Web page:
For Singh, Co-operation Won’t Win Elections

3 minute read

The confidence vote last Wednesday was a marked departure from the NDP’s strategy of trading support for concrete objectives in government legislation. It could signal the beginning of Jagmeet Singh’s push to differentiate the NDP policy platform from the Liberals in advance of the next election. 

The vote itself was well framed by the Liberals. Knowing the Conservatives and the Bloc Québécois wouldn’t support the government on the confidence vote, the Liberals sought to box the NDP into an awkward choice: force Canadians to the polls for an election during a pandemic or side with the government. Jagmeet Singh admitted as much when he said at a press conference before the confidence vote that Prime Minister Justin Trudeau hadn’t even tried to negotiate for a promise of NDP support. Despite that, the NDP voted against the Conservative motion, avoiding an election.

Singh presented his choice to avoid a snap election as a valiant attempt to protect public safety and keep Parliament working. He also pointed out that it wasn’t the NDP who made the opposition day motion into a matter of confidence. Whether or not there actually was an agreement between the two parties before the vote, Singh’s comments sounded like appeasement — a concession of principles based on an aversion to conflict. So why didn’t the NDP want to step into the ring on October 21?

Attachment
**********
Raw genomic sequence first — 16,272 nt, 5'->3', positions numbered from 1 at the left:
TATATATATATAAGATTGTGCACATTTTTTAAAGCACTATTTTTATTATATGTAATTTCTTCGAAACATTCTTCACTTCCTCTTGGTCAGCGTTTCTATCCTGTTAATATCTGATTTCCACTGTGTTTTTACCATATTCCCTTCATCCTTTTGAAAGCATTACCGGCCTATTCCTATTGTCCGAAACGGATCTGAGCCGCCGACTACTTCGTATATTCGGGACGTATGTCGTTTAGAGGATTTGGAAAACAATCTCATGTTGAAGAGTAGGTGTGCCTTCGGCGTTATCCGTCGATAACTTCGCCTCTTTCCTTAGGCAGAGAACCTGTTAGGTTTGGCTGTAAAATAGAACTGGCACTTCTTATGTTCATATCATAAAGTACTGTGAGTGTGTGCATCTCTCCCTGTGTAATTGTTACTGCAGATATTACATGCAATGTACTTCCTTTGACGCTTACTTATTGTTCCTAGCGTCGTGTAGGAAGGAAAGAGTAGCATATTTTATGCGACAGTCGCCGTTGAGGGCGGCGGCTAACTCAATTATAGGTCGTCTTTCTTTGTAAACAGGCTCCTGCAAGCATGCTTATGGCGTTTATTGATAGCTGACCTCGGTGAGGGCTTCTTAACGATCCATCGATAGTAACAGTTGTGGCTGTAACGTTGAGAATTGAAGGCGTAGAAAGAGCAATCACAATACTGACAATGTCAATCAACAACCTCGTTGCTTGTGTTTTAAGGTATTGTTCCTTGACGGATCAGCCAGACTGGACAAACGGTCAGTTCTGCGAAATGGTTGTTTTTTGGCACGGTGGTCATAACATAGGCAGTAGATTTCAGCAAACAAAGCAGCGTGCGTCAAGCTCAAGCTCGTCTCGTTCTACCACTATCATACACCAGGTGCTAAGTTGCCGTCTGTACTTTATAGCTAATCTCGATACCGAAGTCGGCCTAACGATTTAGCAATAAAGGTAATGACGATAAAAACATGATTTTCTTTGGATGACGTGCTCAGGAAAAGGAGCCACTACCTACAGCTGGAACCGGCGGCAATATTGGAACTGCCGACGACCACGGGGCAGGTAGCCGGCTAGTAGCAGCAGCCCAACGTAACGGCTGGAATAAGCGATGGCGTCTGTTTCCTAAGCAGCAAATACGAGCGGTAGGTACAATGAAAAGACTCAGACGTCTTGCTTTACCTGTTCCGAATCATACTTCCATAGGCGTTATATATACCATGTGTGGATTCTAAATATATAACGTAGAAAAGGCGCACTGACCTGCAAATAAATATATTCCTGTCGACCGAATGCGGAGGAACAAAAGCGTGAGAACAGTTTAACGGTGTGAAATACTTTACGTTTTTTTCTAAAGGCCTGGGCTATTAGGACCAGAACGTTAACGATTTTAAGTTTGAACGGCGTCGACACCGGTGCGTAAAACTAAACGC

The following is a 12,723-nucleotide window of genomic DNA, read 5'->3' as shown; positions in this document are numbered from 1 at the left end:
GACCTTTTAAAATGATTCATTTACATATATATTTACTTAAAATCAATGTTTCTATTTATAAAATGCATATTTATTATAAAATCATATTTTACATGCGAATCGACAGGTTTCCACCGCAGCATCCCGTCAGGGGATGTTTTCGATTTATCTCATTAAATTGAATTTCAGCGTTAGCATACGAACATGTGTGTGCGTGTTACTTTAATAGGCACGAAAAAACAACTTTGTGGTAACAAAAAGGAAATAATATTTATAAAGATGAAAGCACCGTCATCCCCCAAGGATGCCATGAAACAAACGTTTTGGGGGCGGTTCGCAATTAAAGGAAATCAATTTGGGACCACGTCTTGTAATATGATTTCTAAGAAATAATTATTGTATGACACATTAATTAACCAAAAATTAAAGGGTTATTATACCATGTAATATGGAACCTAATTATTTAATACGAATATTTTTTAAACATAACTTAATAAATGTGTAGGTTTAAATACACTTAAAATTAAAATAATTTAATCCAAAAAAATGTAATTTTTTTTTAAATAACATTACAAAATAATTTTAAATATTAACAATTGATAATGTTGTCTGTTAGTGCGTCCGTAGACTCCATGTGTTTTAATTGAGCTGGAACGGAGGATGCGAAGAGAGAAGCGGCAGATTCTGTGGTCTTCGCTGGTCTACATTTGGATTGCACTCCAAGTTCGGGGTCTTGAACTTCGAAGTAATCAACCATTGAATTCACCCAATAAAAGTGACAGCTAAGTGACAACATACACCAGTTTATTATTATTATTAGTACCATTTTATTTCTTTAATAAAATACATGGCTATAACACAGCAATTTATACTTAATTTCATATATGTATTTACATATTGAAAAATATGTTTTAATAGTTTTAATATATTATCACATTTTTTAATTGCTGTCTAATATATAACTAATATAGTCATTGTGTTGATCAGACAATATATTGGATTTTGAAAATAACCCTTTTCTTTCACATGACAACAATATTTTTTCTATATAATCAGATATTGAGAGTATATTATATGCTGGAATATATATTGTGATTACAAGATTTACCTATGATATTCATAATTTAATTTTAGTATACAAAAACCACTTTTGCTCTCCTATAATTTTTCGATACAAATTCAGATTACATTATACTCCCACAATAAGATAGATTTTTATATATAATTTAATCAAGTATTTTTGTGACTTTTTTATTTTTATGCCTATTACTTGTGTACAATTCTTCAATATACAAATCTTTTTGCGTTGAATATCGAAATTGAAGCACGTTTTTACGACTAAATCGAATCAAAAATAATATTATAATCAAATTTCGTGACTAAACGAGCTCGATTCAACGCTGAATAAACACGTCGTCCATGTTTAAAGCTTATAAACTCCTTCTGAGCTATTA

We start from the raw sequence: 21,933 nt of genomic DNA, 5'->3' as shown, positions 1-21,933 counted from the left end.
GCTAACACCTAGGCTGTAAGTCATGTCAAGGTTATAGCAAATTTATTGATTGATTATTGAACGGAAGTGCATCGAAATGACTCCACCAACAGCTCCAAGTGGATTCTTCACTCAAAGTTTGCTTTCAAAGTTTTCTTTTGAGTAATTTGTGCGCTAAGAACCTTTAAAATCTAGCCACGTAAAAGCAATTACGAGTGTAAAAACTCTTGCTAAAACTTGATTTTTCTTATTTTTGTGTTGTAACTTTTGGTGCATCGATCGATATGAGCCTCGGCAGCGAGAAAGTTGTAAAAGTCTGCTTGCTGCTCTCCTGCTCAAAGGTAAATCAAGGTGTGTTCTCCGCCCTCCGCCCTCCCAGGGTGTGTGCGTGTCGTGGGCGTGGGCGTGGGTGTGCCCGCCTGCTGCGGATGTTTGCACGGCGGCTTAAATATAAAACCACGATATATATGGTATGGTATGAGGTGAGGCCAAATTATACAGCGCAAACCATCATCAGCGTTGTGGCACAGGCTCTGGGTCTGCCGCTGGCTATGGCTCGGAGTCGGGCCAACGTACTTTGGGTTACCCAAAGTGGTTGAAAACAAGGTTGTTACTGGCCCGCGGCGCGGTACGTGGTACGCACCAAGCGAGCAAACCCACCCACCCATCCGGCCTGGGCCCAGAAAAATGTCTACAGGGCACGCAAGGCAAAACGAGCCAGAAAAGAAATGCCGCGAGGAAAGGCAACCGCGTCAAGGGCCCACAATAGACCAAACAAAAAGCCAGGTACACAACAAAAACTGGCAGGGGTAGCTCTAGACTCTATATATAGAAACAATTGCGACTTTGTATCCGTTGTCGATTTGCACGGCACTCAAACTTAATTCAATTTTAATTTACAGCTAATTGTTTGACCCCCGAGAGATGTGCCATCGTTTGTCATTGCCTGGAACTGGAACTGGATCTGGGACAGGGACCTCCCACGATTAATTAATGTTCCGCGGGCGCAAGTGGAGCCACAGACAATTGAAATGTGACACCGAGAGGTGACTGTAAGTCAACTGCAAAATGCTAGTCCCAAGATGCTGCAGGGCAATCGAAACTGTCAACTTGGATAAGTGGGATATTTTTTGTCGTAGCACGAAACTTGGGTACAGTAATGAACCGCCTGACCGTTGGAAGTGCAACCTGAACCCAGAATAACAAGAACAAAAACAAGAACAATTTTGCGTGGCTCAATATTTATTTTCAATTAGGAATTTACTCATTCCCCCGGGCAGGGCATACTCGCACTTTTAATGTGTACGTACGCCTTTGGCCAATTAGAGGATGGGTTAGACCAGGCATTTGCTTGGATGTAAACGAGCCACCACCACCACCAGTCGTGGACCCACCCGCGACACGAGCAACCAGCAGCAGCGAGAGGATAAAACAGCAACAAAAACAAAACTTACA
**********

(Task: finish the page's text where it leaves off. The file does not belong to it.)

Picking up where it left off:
The New Democrats know that they may well determine when the next election happens, and it puts the party in an interesting place, especially if the government continues to stonewall them on confidence negotiations. While holding the balance of power in Parliament when the government is willing to negotiate can be an effective way for an opposition party to advance its policy agenda, it also risks the party losing the defining features of its platform and brand. If the NDP continues to support the government to avoid going to the polls, the party could get the space and time it needs to set and promote its own policy platform before the next election. The strategy of voting to keep Parliament functioning while harshly criticizing the government’s policy response to the pandemic could help to differentiate the NDP from the leftish Liberals before Singh—or someone else—pulls the plug on the 43rd Parliament.

The NDP could pick the confidence motion following the fall economic update as the right time for that strategy to culminate. John Ivison reported that Finance Minister Chrystia Freeland is using public concern over government spending to manage expectations around the Cabinet table ahead of the economic update. There could be an opportunity for the progressive party to draw a line in the sand and criticize a lack of investment in some long established NDP policy objectives like pharmacare, childcare, support for vulnerable people, or a wealth tax. It could be seen as an opportunity to differentiate the party’s brand from the governing Liberals, having succeeded in pressuring the government to adopt its own objectives, from sick leave to matching the amended Employment Insurance system to Canada Emergency Response Benefit payment amounts. However, NDP Leader Jagmeet Singh has signalled his party is focused on the forthcoming Liberal budget, expected in early 2021. This could be the opportunity for the NDP to take up new fights, adding big ideas to its policy agenda.

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